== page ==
Component-based software structuring principles are now commonplace at the application level; but componentization is far less established when it comes to building low-level systems software. Although there have been pioneering efforts in applying componentization to systems-building, these efforts have tended to target specific application domains (e.g., embedded systems, operating systems, communications systems, programmable networking environments, or middleware platforms). They also tend to be targeted at specific deployment environments (e.g., standard personal computer (PC) environments, network processors, or microcontrollers). The disadvantage of this narrow targeting is that it fails to maximize the genericity and abstraction potential of the component approach. In this article, we argue for the benefits and feasibility of a generic yet tailorable approach to component-based systems-building that offers a uniform programming model that is applicable in a wide range of systems-oriented target domains and deployment environments. The component model, called OpenCom, is supported by a reflective runtime architecture that is itself built from components. After describing OpenCom and evaluating its performance and overhead characteristics, we present and evaluate two case studies of systems we have built using OpenCom technology, thus illustrating its benefits and its general applicability.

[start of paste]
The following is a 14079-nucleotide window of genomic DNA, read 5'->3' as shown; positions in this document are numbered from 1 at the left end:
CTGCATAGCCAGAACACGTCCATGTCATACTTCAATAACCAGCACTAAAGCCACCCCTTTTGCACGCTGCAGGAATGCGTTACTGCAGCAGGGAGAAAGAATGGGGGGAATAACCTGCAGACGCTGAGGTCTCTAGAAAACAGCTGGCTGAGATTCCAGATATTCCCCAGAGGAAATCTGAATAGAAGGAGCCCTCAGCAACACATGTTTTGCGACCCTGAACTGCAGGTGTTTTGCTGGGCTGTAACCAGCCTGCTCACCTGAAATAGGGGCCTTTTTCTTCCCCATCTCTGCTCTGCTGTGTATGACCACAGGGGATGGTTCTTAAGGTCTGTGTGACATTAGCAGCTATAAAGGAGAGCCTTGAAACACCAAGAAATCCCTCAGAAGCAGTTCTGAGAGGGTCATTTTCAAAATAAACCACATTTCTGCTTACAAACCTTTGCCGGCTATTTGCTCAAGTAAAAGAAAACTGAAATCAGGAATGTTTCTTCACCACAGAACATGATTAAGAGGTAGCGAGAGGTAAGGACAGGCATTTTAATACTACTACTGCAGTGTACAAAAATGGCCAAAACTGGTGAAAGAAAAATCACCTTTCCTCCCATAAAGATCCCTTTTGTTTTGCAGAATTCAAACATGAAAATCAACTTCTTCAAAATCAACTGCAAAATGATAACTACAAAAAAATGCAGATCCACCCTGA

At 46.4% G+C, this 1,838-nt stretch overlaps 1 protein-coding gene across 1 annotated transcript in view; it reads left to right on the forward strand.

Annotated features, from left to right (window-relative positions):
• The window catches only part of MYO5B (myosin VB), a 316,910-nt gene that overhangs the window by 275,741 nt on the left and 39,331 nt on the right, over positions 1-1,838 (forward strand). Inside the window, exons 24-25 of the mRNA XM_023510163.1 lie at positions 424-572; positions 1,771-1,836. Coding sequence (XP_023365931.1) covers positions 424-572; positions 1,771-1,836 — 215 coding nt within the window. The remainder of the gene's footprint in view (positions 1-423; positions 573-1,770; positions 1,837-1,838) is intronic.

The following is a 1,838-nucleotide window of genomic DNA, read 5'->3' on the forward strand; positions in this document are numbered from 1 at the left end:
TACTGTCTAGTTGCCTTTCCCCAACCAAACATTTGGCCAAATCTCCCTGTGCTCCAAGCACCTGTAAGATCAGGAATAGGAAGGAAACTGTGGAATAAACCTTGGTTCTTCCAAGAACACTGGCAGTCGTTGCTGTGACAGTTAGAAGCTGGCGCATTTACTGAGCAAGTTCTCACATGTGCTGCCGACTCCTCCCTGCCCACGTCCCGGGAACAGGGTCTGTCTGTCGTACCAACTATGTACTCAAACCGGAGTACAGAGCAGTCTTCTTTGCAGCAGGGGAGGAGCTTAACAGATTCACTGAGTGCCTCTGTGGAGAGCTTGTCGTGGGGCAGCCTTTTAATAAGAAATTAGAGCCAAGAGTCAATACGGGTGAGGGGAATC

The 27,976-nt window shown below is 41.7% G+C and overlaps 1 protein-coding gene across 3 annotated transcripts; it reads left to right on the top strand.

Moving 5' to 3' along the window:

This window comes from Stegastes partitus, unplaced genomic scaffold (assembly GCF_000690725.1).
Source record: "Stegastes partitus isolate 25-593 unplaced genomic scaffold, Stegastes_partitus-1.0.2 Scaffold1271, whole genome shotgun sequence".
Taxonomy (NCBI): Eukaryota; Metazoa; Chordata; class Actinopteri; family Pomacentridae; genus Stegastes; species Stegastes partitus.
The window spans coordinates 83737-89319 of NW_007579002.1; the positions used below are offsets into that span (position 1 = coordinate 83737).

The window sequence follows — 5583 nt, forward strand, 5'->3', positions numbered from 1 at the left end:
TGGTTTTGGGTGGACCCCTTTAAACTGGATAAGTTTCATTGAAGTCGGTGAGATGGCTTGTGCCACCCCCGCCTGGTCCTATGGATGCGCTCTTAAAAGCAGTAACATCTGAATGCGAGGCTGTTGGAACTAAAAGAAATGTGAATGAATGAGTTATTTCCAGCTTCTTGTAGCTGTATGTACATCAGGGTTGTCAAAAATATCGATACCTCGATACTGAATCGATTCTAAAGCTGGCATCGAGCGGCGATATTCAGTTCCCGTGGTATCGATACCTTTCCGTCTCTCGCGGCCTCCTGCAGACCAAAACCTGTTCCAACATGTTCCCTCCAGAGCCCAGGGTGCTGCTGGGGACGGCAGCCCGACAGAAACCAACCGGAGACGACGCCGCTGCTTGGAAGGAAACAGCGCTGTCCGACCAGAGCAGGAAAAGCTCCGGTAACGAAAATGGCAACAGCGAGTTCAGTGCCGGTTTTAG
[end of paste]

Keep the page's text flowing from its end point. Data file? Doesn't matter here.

ACM Copyright Notice: © ACM, 2008. This is the author's version of the work. It is posted here by permission of ACM for your personal use. Not for redistribution. The definitive version was published in ACM Transactions on Computer Systems (TOCS) 26(1): (2008), p.1-42.complete documentdoi:http://doi.org/10.1145/1328671.1328672 (publisher's link)